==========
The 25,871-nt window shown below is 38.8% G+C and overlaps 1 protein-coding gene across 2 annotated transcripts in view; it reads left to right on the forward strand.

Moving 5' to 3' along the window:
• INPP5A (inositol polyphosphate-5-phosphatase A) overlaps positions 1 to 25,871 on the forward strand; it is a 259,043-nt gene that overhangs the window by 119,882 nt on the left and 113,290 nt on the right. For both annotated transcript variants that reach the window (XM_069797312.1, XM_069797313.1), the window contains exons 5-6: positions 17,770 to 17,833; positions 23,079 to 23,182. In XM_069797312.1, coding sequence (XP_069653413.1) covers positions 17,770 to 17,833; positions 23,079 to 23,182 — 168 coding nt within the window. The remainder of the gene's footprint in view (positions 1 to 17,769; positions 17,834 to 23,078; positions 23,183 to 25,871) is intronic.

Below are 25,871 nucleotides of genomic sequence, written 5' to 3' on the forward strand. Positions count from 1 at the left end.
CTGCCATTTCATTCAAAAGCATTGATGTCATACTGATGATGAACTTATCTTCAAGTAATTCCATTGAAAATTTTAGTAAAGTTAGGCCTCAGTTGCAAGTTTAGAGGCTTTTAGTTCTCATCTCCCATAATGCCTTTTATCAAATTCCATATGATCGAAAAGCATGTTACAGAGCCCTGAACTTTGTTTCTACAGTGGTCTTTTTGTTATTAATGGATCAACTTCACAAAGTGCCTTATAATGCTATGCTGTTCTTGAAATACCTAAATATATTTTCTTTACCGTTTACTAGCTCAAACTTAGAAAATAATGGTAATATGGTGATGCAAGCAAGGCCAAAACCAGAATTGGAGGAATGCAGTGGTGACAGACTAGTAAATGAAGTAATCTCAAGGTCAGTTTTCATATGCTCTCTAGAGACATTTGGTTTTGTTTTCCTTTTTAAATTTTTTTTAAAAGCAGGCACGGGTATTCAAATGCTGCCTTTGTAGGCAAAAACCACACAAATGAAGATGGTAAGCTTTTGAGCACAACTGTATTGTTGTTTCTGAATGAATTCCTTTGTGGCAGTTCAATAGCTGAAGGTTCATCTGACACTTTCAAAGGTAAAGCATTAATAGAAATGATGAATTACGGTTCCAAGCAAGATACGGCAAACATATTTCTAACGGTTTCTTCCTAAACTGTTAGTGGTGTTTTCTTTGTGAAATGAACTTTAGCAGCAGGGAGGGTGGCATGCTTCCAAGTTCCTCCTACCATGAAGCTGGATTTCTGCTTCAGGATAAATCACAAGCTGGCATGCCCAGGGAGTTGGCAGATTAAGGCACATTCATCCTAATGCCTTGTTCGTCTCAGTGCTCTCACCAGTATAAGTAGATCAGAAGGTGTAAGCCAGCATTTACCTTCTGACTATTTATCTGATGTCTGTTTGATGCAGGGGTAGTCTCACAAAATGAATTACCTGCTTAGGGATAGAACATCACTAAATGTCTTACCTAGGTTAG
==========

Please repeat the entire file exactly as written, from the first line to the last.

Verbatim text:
The 25,871-nt window shown below is 38.8% G+C and overlaps 1 protein-coding gene across 2 annotated transcripts in view; it reads left to right on the forward strand.

Moving 5' to 3' along the window:
• INPP5A (inositol polyphosphate-5-phosphatase A) overlaps positions 1 to 25,871 on the forward strand; it is a 259,043-nt gene that overhangs the window by 119,882 nt on the left and 113,290 nt on the right. For both annotated transcript variants that reach the window (XM_069797312.1, XM_069797313.1), the window contains exons 5-6: positions 17,770 to 17,833; positions 23,079 to 23,182. In XM_069797312.1, coding sequence (XP_069653413.1) covers positions 17,770 to 17,833; positions 23,079 to 23,182 — 168 coding nt within the window. The remainder of the gene's footprint in view (positions 1 to 17,769; positions 17,834 to 23,078; positions 23,183 to 25,871) is intronic.

Below are 25,871 nucleotides of genomic sequence, written 5' to 3' on the forward strand. Positions count from 1 at the left end.
CTGCCATTTCATTCAAAAGCATTGATGTCATACTGATGATGAACTTATCTTCAAGTAATTCCATTGAAAATTTTAGTAAAGTTAGGCCTCAGTTGCAAGTTTAGAGGCTTTTAGTTCTCATCTCCCATAATGCCTTTTATCAAATTCCATATGATCGAAAAGCATGTTACAGAGCCCTGAACTTTGTTTCTACAGTGGTCTTTTTGTTATTAATGGATCAACTTCACAAAGTGCCTTATAATGCTATGCTGTTCTTGAAATACCTAAATATATTTTCTTTACCGTTTACTAGCTCAAACTTAGAAAATAATGGTAATATGGTGATGCAAGCAAGGCCAAAACCAGAATTGGAGGAATGCAGTGGTGACAGACTAGTAAATGAAGTAATCTCAAGGTCAGTTTTCATATGCTCTCTAGAGACATTTGGTTTTGTTTTCCTTTTTAAATTTTTTTTAAAAGCAGGCACGGGTATTCAAATGCTGCCTTTGTAGGCAAAAACCACACAAATGAAGATGGTAAGCTTTTGAGCACAACTGTATTGTTGTTTCTGAATGAATTCCTTTGTGGCAGTTCAATAGCTGAAGGTTCATCTGACACTTTCAAAGGTAAAGCATTAATAGAAATGATGAATTACGGTTCCAAGCAAGATACGGCAAACATATTTCTAACGGTTTCTTCCTAAACTGTTAGTGGTGTTTTCTTTGTGAAATGAACTTTAGCAGCAGGGAGGGTGGCATGCTTCCAAGTTCCTCCTACCATGAAGCTGGATTTCTGCTTCAGGATAAATCACAAGCTGGCATGCCCAGGGAGTTGGCAGATTAAGGCACATTCATCCTAATGCCTTGTTCGTCTCAGTGCTCTCACCAGTATAAGTAGATCAGAAGGTGTAAGCCAGCATTTACCTTCTGACTATTTATCTGATGTCTGTTTGATGCAGGGGTAGTCTCACAAAATGAATTACCTGCTTAGGGATAGAACATCACTAAATGTCTTACCTAGGTTAG